Anyone who has been deployed in either Iraq or Afghanistan has probably been exposed to burning trash in one form or another, either from the burn pits on military posts or citizens burning their own trash. It is a putrid and unforgettable smell. The burn pits in Iraq and Afghanistan provided a relatively easy way to dispose of the unwanted trash, feces, medical waste, and debris left over from years of fighting. According to data from the Government Accountability Office and the Department of Defense, there were at at least 230 burn pits in Iraq and Afghanistan.
Many veterans are claiming that the burn pits are the source of many health issues, such as cancer and respiratory issues. KBR, or Kellogg Brown and Root, LLC, took over responsibility of managing some of the burn pits on a daily basis early on in both wars. Many testified to Congress in 2009 that KBR violated safety regulations regarding the burn pits. Some moved to sue KBR as early as 2008, however, there has not been a settlement or judgment as of yet. KBR still owes the court the exact locations of the burn pits they managed. KBR released the following statement:
At the limited number of bases where KBR operated burn pits in Iraq and Afghanistan, KBR personnel did so safely and effectively at the direction and under the control of the US military,” KBR said in a statement. “Government studies and reports show that military personnel deployed to south-west Asia were exposed to many hazardous conditions, including the harsh ambient air. The government’s best scientific and expert opinions have repeatedly concluded there is no link between any long term health issues and burn pit emissions.”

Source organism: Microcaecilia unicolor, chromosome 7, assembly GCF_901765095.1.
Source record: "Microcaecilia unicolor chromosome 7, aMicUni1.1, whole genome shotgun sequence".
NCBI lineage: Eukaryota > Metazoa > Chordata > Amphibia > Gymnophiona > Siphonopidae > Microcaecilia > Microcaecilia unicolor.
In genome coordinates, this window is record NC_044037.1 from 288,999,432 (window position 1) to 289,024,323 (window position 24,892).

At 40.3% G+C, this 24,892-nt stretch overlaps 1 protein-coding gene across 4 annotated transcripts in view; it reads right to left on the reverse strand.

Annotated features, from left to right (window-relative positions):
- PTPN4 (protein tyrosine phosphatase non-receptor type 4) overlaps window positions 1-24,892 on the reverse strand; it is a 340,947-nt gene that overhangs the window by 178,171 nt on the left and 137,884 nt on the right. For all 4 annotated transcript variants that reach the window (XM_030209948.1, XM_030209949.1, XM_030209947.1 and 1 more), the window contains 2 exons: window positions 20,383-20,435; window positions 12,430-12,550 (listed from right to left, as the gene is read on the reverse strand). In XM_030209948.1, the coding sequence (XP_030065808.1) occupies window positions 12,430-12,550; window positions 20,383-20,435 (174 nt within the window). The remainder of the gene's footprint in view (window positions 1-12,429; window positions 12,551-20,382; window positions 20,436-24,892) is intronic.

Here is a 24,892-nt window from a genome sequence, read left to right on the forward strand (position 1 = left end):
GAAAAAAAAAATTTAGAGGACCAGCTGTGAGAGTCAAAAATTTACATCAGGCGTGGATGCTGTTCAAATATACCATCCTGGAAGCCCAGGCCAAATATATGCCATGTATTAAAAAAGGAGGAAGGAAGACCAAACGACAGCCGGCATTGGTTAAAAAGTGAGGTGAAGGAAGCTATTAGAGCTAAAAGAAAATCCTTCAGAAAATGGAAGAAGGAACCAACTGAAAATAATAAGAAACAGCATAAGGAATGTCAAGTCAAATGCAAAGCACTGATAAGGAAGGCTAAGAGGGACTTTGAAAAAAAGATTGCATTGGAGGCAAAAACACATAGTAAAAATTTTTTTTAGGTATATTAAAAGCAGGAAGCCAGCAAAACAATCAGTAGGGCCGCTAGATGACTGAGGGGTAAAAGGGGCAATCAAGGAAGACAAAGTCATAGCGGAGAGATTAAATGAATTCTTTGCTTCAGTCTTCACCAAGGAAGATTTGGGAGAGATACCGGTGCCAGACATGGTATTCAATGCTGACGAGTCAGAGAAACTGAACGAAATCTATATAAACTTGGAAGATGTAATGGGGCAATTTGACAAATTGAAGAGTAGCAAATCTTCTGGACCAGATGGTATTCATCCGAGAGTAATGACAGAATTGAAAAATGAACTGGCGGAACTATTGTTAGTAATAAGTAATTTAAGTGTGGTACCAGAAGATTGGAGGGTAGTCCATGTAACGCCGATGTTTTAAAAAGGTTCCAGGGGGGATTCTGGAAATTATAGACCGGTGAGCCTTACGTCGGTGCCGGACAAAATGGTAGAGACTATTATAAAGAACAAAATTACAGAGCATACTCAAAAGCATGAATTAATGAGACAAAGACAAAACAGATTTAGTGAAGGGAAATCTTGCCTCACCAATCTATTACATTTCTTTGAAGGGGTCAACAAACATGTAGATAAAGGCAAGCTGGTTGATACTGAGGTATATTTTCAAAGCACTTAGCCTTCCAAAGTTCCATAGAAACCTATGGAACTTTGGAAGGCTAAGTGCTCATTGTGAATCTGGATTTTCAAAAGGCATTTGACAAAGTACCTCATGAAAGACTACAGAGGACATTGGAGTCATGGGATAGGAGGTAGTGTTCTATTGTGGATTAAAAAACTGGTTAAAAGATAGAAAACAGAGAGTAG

This is contradictory to what the EPA has released on burning garbage in general:
The Environmental Protection Agency (EPA) warns that burned waste, even in a small pit in one’s own backyard, releases harmful toxins that contribute to a slew of illnesses. Dioxins, which the EPA says can come from metal smelting, are capable of altering the development of cells and causing cancer.”
The VA created a registry for veterans to file their complaints, but they still fail to recognize a link to long-term health issues. When NPR wrote an article highlighting the links between many of the health issues and the burn pits, the VA responded with this statement:
At this time, there is conflicting and insufficient research to show that long-term health problems have resulted from burn pit exposure. VA continues to study the health of exposed veterans. The burn pit registry, which helps participants to become more aware of their health, while helping researchers to study the health effects of burn pits and other airborne hazards, is one of several research projects currently underway at VA.”
The burn pits, in combination with the toxins many of our service members and civilian contractors were exposed to, seem to have a link to serious health issues. The VA will probably continue to drag their feet on this issue, much like they did with Agent Orange following Vietnam. The negative effects of Agent Orange are still debated, as the symptoms that many attribute to it vary from person to person.
Editorial Cartoon courtesy of Robert Lang
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